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Lifewire / Jonno Hill
Relatively fast write speeds
4K video capable
Write performance inconsistent
Ever-so-slightly below average read speed
The Polaroid 64GB SDXC card offers better than average performance for a UHS-I class SD card, but prices itself out of contention for most shoppers.
The Polaroid 64GB High Speed SD Card is U3 rated and ready for 4K recording. Like many manufacturers of the best SD cards, they make bold claims about the maximum speeds that we weren’t able to fully prove out in our testing, but that doesn’t mean it didn’t perform well compared to the competition. Let’s look at how this card stacks up, and see how worthy it's of your consideration.
The Polaroid 64GB SDXC card features a black plastic body and a yellow card locking switch. You will see the words “Extreme Performance” emblazoned on the front, re-assuring any passers-by that performance is not something you take lightly. Also visible are the capacity (64GB), SD size and performance classes (SDXC, U3, Class 10), and of course Polaroid’s unbashful proclamations about the card’s speed (95 MB/s read, 90 MB/s write).
Like most SD cards, the Polaroid 64GB SDXC card requires no real setup. Simply remove the card from the packaging, and start using it straight away.
The Polaroid 64GB SDXC Card is a U3 rated SDXC card, which means that it’s guaranteed to perform at a minimum sequential write speed of 30 MB/s. Polaroid then goes on to claim that the card is capable of up 90 MB/s write speeds and 95 MB/s read speeds. “Up to” is the most important part of these statements. Polaroid could very well have been able to make this card write at 90 MB/s for a fraction of a second with a very small file. What matters to us, however, is the fastest speeds we can get the card to consistently achieve with realistic file sizes.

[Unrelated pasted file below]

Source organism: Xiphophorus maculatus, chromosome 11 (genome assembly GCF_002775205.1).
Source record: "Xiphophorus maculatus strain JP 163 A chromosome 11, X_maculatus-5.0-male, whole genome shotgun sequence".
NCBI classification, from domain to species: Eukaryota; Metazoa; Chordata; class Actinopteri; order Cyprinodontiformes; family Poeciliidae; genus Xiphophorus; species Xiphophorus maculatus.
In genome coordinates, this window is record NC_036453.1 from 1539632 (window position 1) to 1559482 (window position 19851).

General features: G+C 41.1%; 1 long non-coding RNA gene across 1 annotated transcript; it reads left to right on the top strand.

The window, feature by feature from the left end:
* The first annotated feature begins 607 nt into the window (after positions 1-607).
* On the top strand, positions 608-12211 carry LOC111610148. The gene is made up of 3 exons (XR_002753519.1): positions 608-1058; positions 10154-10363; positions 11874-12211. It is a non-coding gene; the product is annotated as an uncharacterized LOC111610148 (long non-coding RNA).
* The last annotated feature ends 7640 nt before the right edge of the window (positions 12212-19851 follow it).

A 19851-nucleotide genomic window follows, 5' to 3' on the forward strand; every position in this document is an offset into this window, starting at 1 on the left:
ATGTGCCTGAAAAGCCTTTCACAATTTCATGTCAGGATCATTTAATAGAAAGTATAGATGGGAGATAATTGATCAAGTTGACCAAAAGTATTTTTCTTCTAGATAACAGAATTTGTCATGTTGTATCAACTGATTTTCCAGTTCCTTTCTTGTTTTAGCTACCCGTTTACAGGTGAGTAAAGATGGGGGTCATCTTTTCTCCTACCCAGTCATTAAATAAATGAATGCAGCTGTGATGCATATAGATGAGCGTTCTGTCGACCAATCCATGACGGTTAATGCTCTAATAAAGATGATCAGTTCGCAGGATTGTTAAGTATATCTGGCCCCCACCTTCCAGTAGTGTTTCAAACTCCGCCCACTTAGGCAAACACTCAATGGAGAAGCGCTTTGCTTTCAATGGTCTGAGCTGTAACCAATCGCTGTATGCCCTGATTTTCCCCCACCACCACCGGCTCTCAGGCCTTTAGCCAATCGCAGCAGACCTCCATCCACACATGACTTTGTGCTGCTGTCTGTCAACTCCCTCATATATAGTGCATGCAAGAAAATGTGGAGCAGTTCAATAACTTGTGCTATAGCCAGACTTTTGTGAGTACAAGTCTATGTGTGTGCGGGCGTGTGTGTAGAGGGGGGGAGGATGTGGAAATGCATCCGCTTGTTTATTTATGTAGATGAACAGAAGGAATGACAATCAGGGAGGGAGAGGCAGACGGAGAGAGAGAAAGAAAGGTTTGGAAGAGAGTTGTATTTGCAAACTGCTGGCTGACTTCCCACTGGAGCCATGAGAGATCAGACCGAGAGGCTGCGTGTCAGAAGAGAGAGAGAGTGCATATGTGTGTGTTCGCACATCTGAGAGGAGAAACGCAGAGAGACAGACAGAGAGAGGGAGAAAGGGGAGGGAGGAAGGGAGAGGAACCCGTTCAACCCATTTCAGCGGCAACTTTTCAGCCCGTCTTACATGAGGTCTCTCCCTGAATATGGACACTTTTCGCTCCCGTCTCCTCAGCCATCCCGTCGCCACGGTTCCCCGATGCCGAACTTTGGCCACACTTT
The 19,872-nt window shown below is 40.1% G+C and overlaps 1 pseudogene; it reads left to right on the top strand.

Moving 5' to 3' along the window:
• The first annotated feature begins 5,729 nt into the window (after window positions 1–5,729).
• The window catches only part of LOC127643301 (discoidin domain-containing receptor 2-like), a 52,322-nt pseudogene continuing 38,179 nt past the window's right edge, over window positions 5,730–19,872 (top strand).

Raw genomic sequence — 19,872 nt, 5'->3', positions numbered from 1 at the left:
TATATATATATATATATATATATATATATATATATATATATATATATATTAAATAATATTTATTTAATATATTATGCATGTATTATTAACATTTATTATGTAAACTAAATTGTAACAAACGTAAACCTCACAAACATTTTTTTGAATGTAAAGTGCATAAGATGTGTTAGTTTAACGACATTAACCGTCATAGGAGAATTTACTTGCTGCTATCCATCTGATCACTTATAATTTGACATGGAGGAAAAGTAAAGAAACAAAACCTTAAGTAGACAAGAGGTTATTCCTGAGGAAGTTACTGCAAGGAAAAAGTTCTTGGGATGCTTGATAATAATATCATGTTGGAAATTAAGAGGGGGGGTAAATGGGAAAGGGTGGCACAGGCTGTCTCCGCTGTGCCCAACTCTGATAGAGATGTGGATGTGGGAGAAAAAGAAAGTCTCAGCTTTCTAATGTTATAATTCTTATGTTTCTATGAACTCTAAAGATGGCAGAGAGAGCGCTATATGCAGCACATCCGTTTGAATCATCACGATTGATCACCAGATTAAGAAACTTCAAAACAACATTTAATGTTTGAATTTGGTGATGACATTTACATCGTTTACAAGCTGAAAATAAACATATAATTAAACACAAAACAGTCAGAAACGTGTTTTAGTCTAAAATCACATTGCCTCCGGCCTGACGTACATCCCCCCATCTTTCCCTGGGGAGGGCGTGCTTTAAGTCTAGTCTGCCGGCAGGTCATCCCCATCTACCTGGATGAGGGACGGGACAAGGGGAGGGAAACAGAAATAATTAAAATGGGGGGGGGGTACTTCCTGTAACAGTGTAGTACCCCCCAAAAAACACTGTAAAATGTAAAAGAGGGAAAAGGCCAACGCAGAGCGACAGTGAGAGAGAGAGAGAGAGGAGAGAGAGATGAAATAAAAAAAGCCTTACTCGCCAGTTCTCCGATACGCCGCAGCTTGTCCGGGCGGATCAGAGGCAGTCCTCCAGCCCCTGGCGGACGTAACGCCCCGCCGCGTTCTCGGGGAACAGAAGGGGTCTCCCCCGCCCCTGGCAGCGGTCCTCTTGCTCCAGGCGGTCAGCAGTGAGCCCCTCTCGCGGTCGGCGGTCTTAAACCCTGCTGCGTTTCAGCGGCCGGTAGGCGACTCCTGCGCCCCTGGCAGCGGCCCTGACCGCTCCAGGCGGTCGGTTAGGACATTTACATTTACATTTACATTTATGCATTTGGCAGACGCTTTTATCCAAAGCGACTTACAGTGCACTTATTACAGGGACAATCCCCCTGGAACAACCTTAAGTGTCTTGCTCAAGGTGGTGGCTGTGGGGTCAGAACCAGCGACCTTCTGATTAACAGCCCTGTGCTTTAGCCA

The most expensive (per GB) of the UHS-I cards we tested.
For our tests, we focused on sequential write and read speeds using two benchmarking applications: CrystalDiskMark and Blackmagic Disk Speed Test. With CrystalDiskMark, we tested sequential speeds using a 1 GiB file using 9 tests. For Blackmagic, we used a 5 GB file stress.
In CrystalDiskMark, the Polaroid 64GB SDXC card achieved write speeds of 51.5 MB/s and read speeds of 87.61 MB/s. In Blackmagic’s Disk Speed Test, we recorded write speeds of 74.4 MB/s and read speeds of 91.2 MB/s. Neither of these tests managed to achieve write speeds all that close to Polaroid’s 90 MB/s claim, but this is still a fairly fast result for a UHS-I card. This will be fast enough to handle 4K recording on just about any recent camera that supports 4K recording, such as Panasonic’s GH5 or any of Sony’s a7 series.
The Polaroid 64GB SDXC Card sits at an MSRP of $46 but over the past year has been listed on Amazon between $28-$52. At the time of writing, it was available for $32.77, or $0.51/GB. This makes it the most expensive (per GB) of the UHS-I cards we tested. Even at $28 it wouldn’t be a great deal. The only real case where someone would choose this card would be if they needed the additional speed this card offered over some of the competition.
The biggest threat to the Polaroid 64 GB SDXC comes in the tiny, unsuspecting microSD package of the Samsung EVO / EVO Select cards. These cards featured remarkably consistent performance (~65MB/s write) across all tests and testing platforms, and can be had for around $12. Both of these cards come with a regular-sized SD card adapter performed just as well inside their enclosure as they did natively.
A speedy UHS-I option with price reservations.
The Polaroid 64GB SDXC card is definitely a very fast UHS-I SD card, but current pricing makes it a difficult recommendation. Most buyers would be better off exploring a Samsung EVO microSD card (if they need speed) or one Lexar’s 633x SDXC cards (if they can live with a little less speed). The only real scenario that comes up in Polaroid’s favor is when speed is necessary, price is not a big concern, and a buyer is wary of microSD due to the tiny, easy-to-lose form factor.